Big Play Long-hitting Jim Thorpe relied on a simple wedge shot, not a heroic try for the green, to win the first major of his career

May 05, 2002

Jim Thorpe looks like a linebacker and launches drives into the
stratosphere, but it was sound strategy and an airtight wedge
game that led him to victory at the Senior tour's Countrywide
Tradition, in which he beat John Jacobs on the first hole of a
playoff. Thorpe's playing partners in the final round, Jacobs
and Bob Gilder, made mental blunders at the end of regulation on
the 553-yard par-5 18th at Superstition Mountain, leaving
themselves difficult wedge approaches. Each player could do no
better than par. Meanwhile, Thorpe birdied the hole with a play
that showed why setup shots are so crucial to a good short game.
Thorpe, who carries 48-, 54- and 57-degree wedges, laid up with
a seven-iron to 123 yards, leaving himself a full wedge in--the
ideal play in a high-pressure situation. He stiffed the shot
(above) to force the playoff with Jacobs. Playing the same hole
in sudden death, Thorpe drove into the rough, and his instinct
was to blast a three-wood at the green. "We make more birdies
laying up," caddie Tony Shepherd told Thorpe, who acquiesced and
hit a four-iron, leaving a 65-yard third shot that he dropped
seven feet from the flagstick. "I hit 50 wedges warming up this
morning, because it always boils down to that kind of shot,"
Thorpe told SI on Sunday evening.

MINOR LEAGUE The Senior tour calls the Tradition a major, but
the event had all the atmosphere of my club championship. Midway
through the final round ABC showed a segment about a jocular
clinic the players had conducted earlier in the week. Sorry, but
I watch Letterman for humor; I want golf on Sundays. It was also
a shame that the tournament ended on a hole so weak and wide
open that Thorpe could spray a pair of drives and still make two
birdies. Instead of leaving the 18th hole as a ho-hum par-5, it
should've been shortened by 75 yards and played as a stout par-4
demanding excellence from tee to green.

SMOKE ALARM The Senior tour is supposedly polishing its image,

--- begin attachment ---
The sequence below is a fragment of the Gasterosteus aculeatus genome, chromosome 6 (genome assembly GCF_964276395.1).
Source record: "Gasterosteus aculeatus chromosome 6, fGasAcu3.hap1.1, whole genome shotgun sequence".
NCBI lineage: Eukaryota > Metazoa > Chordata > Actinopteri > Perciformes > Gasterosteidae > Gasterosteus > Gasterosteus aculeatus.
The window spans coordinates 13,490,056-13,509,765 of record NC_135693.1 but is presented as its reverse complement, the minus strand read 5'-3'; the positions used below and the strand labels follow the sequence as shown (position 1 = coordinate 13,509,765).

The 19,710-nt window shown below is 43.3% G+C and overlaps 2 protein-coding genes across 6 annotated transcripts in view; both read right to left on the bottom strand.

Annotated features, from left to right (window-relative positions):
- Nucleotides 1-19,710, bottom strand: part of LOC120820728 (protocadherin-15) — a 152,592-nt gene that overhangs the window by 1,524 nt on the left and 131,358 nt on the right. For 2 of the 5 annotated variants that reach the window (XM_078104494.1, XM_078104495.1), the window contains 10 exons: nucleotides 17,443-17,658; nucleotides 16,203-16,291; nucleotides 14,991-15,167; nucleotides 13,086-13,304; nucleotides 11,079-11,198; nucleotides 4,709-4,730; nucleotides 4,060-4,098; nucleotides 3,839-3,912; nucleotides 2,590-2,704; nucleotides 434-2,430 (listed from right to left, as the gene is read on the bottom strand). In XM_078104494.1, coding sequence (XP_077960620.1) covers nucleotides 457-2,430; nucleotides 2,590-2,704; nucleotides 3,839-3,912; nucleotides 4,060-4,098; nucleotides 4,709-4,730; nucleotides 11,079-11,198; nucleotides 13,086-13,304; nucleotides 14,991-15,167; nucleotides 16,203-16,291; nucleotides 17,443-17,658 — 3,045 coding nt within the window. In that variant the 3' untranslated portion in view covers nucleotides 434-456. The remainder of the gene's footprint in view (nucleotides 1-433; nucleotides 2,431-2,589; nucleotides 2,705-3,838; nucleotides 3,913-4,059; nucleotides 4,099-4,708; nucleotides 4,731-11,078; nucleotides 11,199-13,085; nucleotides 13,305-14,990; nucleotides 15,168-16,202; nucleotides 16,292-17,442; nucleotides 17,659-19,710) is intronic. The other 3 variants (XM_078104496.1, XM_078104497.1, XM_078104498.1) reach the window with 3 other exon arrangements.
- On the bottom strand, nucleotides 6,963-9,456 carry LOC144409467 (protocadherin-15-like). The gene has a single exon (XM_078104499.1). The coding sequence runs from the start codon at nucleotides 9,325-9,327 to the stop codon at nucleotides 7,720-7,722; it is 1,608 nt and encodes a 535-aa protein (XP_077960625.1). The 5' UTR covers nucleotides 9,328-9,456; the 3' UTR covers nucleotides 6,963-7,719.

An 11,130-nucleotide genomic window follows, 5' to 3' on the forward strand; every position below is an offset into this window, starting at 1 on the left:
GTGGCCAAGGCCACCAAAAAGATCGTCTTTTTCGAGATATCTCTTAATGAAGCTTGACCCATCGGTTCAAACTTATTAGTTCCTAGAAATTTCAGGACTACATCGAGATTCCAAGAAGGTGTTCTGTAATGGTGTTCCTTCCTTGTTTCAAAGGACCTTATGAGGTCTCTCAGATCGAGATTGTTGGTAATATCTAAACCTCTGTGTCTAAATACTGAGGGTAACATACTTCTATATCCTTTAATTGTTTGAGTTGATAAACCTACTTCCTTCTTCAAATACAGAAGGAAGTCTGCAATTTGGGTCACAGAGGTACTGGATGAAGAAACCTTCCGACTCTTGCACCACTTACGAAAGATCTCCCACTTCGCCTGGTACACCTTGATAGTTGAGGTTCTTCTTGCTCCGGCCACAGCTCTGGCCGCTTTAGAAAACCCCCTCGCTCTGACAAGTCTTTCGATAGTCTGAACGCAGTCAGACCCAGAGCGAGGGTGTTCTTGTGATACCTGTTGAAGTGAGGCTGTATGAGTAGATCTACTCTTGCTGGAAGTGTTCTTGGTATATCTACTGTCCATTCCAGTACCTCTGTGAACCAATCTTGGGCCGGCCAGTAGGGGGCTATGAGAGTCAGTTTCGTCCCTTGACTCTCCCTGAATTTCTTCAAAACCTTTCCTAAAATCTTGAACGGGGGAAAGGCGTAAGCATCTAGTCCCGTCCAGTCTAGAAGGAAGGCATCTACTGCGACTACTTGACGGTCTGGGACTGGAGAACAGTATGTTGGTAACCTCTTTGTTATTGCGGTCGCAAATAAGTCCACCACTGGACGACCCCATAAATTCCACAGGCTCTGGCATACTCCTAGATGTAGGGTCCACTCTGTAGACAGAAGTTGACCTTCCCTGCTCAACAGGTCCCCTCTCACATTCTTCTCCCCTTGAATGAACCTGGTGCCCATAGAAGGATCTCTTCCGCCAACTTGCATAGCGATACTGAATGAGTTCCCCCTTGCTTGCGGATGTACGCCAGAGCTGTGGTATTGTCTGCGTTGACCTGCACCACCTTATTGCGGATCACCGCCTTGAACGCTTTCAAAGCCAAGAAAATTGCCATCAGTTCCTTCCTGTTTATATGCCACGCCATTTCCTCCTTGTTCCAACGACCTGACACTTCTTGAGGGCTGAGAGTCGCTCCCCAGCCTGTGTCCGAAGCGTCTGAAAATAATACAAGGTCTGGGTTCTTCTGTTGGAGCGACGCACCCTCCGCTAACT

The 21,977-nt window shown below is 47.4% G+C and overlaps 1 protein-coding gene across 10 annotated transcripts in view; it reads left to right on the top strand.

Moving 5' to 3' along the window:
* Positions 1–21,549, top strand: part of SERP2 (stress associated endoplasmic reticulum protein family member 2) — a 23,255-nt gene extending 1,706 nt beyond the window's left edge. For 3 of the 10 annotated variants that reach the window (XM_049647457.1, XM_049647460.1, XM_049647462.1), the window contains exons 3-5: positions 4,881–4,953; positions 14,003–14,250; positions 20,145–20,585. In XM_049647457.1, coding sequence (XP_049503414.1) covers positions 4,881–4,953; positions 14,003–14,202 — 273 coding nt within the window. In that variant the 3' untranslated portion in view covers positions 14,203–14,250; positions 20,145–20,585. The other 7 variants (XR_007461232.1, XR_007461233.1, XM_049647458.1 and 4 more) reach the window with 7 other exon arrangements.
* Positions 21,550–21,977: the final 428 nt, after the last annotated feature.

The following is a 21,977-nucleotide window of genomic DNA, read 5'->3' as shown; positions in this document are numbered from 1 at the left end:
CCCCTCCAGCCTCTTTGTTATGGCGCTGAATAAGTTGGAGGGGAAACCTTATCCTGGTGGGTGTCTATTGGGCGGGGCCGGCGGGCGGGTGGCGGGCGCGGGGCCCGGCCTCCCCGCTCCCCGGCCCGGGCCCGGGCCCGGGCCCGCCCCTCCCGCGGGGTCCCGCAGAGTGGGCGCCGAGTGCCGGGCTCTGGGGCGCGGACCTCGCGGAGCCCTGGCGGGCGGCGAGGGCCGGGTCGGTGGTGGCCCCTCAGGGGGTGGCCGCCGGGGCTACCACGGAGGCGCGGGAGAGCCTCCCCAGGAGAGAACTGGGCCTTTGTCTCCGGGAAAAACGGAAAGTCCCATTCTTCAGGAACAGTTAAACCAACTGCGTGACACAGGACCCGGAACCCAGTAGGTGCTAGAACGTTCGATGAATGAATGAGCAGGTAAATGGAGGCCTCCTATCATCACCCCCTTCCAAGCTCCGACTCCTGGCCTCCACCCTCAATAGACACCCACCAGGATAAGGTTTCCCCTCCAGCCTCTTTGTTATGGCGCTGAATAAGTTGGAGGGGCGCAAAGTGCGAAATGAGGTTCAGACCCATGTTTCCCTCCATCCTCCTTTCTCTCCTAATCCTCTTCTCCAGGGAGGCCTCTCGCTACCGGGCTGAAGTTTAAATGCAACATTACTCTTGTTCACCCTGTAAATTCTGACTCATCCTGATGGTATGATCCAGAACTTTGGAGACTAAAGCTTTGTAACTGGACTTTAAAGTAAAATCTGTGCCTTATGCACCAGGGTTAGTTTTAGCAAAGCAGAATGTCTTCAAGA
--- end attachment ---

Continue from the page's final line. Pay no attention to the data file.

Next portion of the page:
but one of its worst problems persists: smoking during
competition. It was unprofessional and appalling--not to mention
unhealthy--of Jacobs to torch a cigar during the playoff. How
are we supposed to take these guys seriously as athletes if
they're chomping on cigars?

POWER SOURCE Jacobs and Thorpe dispel the myth that you need a
big range of motion to be a big hitter. They have two of the
shortest (not to mention unorthodox) swings I've seen but are
among the tour's longest players. (Jacobs ranks second in
driving distance, at 285.6 yards, while Thorpe is 10th at
277.1.) Each player derives power from the enormous torque he
generates through the hitting area, thanks to powerful arms and
fast hands.



When laying up to wedge distance, Jim Thorpe tries to leave
himself a full swing because, he says, "That's when you're at
your best." Indeed, leaving yourself a full swing is important,
but another key to a successful approach wedge is getting on top
of the ball--not under it--by striking with a descending angle
of attack.

This steep angle generates a lot of spin, ensuring that the ball
will stop dead on the green, like both of Thorpe's approaches to
the 18th hole on Sunday at the Tradition. Address the ball with
a narrow and slightly open stance, shift your weight toward the
target, and be sure your sternum is aligned slightly ahead of
the ball (A). During the backswing keep your weight shifted
toward the target and keep your sternum parallel to or slightly
ahead of the ball (B). Doing this helps you make crisp contact.
On the downswing maintain the angle of the right wrist you had
at the top of the backswing as long as possible (C) and drive
through the ball. Also, just before impact your hands should be
ahead of the ball. A final tip: Learn the maximum distance you
can hit each wedge by blasting buckets of balls at full power.
Even Jim Thorpe has to hone his feel at the range.

Spearman is director of golf at Manhattan Woods Golf Club in
West Nyack, N.Y., and one of Golf Magazine's Top 100 Teachers.